Hair loss, or alopecia, can occur for a variety of reasons, including genes, hormones, diet, or stress. Alopecia can affect hair all over your body, including in your beard. Here’s more on beard alopecia and how to treat it.
What Is Beard Alopecia?
Alopecia barbae is the medical term for hair loss in the beard. One common cause for alopecia barbae is the autoimmune disorder alopecia areata, William Yates, MD, FACS, a Chicago-based hair transplant surgeon, tells WebMD Connect to Care.
An autoimmune disorder is when the body’s immune system, which fights off harmful invaders in a process called inflammation, fights the body itself. In alopecia areata, your body’s inflammation attacks hair follicles.
“It usually appears in a circular form and can spread to larger circular areas,” Yates says.
According to the American Academy of Dermatology, certain things can make you more likely to get alopecia areata, including:
- Your genes
- Asthma and hay fever
- Thyroid disease
- Down syndrome
- Nivolumab, a cancer drug
Low vitamin D levels have also been linked to alopecia areata, but more research is needed to determine if it’s a cause. Some with alopecia areata can regrow their hair. If your hair doesn’t grow back on its own, the academy recommends seeing a dermatologist.
Other causes of alopecia barbae include hypotrichia and razor bumps, says Chesahna Kindred, MD, FAAD, a Maryland-based dermatologist and National Medical Association dermatology chair.
Hypotrichia “literally means a decrease in the number of hairs,” says Kindred. According to the National Institutes of Health, hypotrichosis, or lack of hair growth, is usually genetic and can occur in healthy people.
“We have to recognize that not everyone is destined to have a full beard,” Kindred says.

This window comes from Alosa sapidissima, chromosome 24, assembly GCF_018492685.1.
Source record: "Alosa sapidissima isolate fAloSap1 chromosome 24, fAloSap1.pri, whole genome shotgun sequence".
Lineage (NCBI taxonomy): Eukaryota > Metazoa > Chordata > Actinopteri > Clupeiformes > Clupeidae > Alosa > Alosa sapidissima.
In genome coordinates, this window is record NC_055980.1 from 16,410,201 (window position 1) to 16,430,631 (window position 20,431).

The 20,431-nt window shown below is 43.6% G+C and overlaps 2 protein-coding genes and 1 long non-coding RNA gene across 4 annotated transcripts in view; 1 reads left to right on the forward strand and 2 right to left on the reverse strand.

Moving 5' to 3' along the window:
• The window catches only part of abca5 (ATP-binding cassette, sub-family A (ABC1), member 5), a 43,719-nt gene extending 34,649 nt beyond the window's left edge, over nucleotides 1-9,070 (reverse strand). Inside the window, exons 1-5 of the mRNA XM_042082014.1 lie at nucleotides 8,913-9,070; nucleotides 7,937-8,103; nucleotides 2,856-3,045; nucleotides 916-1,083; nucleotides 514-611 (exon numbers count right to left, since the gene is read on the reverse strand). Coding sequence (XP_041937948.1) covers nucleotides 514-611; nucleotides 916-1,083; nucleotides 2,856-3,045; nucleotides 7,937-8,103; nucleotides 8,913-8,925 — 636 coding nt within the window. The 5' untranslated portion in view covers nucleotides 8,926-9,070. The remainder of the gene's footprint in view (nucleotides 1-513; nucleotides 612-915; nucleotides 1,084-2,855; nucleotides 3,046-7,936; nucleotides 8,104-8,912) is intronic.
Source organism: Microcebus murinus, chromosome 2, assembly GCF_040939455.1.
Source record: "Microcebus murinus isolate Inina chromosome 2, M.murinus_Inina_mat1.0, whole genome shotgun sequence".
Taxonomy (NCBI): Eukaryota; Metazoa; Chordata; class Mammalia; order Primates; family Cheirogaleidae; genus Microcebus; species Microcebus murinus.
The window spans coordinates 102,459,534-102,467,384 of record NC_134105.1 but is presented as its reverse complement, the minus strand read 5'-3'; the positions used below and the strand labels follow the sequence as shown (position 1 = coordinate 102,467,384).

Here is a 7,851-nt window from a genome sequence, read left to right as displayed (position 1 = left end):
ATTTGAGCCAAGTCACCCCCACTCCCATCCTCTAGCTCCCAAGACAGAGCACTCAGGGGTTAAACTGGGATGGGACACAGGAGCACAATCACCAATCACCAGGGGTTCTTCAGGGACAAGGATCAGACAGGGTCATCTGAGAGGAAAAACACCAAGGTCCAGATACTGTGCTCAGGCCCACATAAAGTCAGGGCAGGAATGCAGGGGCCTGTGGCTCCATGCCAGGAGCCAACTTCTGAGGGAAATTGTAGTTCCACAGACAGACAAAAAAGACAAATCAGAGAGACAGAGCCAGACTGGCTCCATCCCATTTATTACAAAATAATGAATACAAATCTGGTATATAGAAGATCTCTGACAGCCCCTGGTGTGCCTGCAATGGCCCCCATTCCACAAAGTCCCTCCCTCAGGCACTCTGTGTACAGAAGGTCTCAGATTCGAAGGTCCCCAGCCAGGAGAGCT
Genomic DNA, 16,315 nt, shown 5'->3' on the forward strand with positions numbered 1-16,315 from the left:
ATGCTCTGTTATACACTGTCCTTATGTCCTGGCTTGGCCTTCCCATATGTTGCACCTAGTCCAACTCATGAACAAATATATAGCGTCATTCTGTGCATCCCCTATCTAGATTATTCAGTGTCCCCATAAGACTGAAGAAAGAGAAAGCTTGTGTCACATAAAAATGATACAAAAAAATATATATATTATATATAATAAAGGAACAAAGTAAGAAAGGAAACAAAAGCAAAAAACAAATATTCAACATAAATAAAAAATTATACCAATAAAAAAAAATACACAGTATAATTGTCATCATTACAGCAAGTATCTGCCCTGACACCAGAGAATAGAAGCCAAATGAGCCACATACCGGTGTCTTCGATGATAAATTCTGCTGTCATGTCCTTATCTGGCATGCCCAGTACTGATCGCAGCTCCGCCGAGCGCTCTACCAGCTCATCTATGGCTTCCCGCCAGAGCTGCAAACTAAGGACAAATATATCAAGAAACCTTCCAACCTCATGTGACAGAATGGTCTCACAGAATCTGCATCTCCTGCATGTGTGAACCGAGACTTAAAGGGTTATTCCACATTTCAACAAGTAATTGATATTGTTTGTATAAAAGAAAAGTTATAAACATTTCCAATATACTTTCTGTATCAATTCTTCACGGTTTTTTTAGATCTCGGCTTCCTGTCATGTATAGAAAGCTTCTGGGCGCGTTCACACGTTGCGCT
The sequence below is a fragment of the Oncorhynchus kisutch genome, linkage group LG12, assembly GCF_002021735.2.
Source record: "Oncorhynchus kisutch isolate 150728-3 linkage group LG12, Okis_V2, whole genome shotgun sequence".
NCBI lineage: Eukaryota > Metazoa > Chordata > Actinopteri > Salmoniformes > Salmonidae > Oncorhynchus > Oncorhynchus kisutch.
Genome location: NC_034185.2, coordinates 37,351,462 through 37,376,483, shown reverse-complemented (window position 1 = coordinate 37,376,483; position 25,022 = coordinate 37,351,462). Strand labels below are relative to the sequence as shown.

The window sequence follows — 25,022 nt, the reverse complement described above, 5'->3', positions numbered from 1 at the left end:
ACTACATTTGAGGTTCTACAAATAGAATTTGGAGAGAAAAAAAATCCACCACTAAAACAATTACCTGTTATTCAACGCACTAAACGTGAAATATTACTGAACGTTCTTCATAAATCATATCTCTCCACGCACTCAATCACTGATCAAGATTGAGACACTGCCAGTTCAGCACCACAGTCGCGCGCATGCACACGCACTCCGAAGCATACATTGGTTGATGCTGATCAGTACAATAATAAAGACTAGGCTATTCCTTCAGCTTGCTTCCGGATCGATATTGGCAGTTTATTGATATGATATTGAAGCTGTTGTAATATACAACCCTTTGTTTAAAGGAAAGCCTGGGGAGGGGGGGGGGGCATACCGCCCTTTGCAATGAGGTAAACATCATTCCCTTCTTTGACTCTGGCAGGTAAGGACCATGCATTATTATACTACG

Razor bumps, or pseudofolliculitis barbae, is “a condition in which the tip of the curly hairs creates a splinter effect in the skin,” according to Kindred. “This can trigger a cascade of inflammation that stunts hair growth or causes permanent hair loss with scarring."
Treatments That Work
Corticosteroids: These are lab-made chemicals that fight inflammation in your body, and they are the most common treatment for alopecia areata, according to the National Alopecia Areata Foundation.
“These can be in the form of topical steroids or can be injected as a solution into the patch of alopecia,” says Zain Husain, MD, FAAD, a New Jersey-based dermatologist.
Minoxidil: This topical medication for male pattern hair loss can also treat alopecia barbae, “with the goal of regenerating the follicles themselves,” according to Yates. “If that does not give the desired result, transplantation of scalp hair into the beard is a viable option."
Hair transplants: Hair transplants are also “currently [the] only one reasonable option for hypotrichia,” says Kindred.
Shaving lightly: For razor bumps, the treatment is “to avoid shaving the hair shorter than a quarter of an inch,” says Kindred.
Cosmetic tattooing: Permanent tattoos, also known as micropigmentation, could help camouflage areas where hair is thinning, says Yates.
Don’t Wait. Get Help Today.
The sooner you address the symptoms of hair loss, the more likely you are to prevent irreversible damage. Speak to a medical professional today to begin your journey to a fuller head of hair.